Amelanchier x grandiflora is a deciduous shrub found in areas such as A hybrid of garden origin, A. arborea x A. laevis. A member of the Rosaceae family, Amelanchier x grandiflora Rehder does not go by a known (to us) common name. The shrub can grow to a height of 6 meters and up to 4 meters wide. The preferred habitat of Not known in the wild., with LMH soil and SN moisture levels. .

The plant is a zone 4 hardy plant that has no known (to us) medicinal uses - the medicinal usage rating of the plant is 0.

Amelanchier x grandiflora is 0 plant, whose flowers bloom typically in 4, and which is pollinated by Bees.

The plant has an edibility rating of 5Edible fruit - raw or cooked[200]. Sweet and succulent with a flavour of apples[K], they can also be dried for later use[183]. The fruit is rich in iron and copper[226]. It is up to 10mm in diameter[200].

Cultivation tips: Prefers a rich loamy soil in a sunny position or semi-shade[1, 200] but thrives in any soil that is not too dry or water-logged[11]. Grows well in heavy clay soils. The plant prefers an acid or neutral soil. Plants are hardy to about -25°c[184]. This species does not produce suckers[184]. All members of this genus have edible fruits and, whilst this is dry and uninteresting in some species, in many others it is sweet and juicy. Many of the species have potential for use in the
garden as edible ornamentals. The main draw-back to this genus is that birds adore the fruit and will often completely strip a tree before it is fully ripe[K]. This species is occasionally cultivated for its edible fruits, there are some named varieties[200]. The fruit is freely produced in Britain[184]. Considerable confusion has existed between this species, A. arborea, A. canadensis, A. lamarckii and A. laevis, see [11 and 200] for the latest (1991) classification. Hybridizes freely with other members of this genus[200]. Grafting onto seedlings of A. lamarckii or Sorbus aucuparia is sometimes practised in order to avoid the potential problem of hybridizing[1].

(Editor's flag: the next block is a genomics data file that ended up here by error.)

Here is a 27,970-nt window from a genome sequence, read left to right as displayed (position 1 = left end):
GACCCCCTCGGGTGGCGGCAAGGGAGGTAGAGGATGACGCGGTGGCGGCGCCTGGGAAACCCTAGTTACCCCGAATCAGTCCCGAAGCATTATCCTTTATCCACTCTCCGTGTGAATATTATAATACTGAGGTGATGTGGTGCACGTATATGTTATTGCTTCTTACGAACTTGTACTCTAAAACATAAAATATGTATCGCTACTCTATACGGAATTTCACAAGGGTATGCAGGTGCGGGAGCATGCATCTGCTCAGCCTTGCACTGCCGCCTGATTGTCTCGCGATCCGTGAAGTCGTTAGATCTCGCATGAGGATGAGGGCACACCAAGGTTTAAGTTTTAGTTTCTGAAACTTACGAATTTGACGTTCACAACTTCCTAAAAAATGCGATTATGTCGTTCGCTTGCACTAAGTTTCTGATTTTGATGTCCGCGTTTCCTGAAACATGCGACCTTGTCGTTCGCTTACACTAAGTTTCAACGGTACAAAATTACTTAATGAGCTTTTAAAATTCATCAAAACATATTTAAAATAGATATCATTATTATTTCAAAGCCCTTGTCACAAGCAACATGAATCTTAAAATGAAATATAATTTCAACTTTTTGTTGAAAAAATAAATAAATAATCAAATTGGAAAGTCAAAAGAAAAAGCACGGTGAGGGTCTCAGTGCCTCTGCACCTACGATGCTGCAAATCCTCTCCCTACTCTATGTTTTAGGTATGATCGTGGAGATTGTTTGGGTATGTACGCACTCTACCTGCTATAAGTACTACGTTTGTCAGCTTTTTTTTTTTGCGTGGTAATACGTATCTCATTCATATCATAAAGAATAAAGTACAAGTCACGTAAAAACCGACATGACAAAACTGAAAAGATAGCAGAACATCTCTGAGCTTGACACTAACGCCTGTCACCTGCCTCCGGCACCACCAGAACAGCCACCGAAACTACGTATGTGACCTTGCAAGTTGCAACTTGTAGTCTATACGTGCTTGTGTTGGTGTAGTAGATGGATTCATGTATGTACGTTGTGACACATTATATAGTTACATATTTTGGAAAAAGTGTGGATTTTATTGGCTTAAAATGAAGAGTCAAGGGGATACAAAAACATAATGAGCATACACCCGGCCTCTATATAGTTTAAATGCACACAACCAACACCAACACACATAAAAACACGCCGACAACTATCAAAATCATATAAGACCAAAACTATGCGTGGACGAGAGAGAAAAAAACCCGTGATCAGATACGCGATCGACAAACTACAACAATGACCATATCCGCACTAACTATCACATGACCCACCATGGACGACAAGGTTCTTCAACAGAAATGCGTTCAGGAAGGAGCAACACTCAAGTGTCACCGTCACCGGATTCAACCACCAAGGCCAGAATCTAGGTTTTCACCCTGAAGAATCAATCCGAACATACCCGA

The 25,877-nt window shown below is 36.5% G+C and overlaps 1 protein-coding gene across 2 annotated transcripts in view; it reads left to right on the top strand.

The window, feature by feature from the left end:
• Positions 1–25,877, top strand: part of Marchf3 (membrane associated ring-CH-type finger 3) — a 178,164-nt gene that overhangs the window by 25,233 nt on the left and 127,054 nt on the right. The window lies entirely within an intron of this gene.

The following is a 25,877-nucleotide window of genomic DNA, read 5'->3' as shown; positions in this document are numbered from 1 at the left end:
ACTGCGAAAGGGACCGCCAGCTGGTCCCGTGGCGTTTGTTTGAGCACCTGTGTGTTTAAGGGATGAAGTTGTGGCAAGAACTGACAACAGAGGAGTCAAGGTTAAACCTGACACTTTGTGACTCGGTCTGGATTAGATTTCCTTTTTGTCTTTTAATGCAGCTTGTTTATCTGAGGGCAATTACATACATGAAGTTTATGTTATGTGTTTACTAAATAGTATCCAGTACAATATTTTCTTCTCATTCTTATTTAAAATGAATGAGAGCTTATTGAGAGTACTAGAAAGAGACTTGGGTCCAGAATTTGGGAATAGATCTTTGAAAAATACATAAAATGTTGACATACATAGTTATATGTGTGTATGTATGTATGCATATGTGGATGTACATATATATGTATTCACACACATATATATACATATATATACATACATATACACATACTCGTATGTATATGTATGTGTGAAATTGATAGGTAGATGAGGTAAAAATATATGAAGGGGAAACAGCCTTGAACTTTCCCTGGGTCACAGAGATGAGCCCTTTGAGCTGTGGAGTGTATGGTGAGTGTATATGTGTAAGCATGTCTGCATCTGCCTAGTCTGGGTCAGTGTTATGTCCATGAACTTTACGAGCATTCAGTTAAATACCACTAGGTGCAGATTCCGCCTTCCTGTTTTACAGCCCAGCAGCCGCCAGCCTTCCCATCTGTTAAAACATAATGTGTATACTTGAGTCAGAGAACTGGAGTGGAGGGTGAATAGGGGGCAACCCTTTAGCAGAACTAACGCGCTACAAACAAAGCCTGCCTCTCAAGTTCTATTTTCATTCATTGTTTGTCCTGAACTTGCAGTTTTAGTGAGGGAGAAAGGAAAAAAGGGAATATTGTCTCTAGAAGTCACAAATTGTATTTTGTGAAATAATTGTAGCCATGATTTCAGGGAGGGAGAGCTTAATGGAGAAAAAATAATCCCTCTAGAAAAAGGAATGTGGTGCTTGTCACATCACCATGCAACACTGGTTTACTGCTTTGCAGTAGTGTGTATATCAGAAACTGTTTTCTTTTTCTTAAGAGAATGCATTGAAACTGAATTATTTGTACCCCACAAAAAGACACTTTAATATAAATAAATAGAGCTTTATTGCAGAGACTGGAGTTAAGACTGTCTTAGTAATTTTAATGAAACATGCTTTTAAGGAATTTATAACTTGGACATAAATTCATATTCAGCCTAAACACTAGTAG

. The plant should best be propagated by Seed - it is best harvested 'green', when the seed is fully formed but before the seed coat has hardened, and then sown immediately in pots outdoors or in a cold frame. If stored seed is obtained early enough in the autumn, it can be given 4 weeks warm stratification before being left out in the winter and it should then germinate in the spring. Otherwise seed can be very slow to germinate, perhaps taking 18 months or more. When large enough to handle, prick the seedlings out into individual pots and grow them on in a sheltered outdoor position, planting them out once they are 20 centimeters or more tall. If there is sufficient seed it is best to sow it thinly in an outdoor seedbed[78, 80]. Grow the seedlings on for two years in the seedbed before planting them out into their permanent positions during the winter. Layering in spring - takes 18 months[78]. Division of suckers in late winter. The suckers need to have been growing for 2 years before you dig them up, otherwise they will not have formed roots. They can be planted out straight into their permanent positions if required.

Edible fruit - raw or cooked[200]. Sweet and succulent with a flavour of apples[K], they can also be dried for later use[183]. The fruit is rich in iron and copper[226]. It is up to 10mm in diameter[200].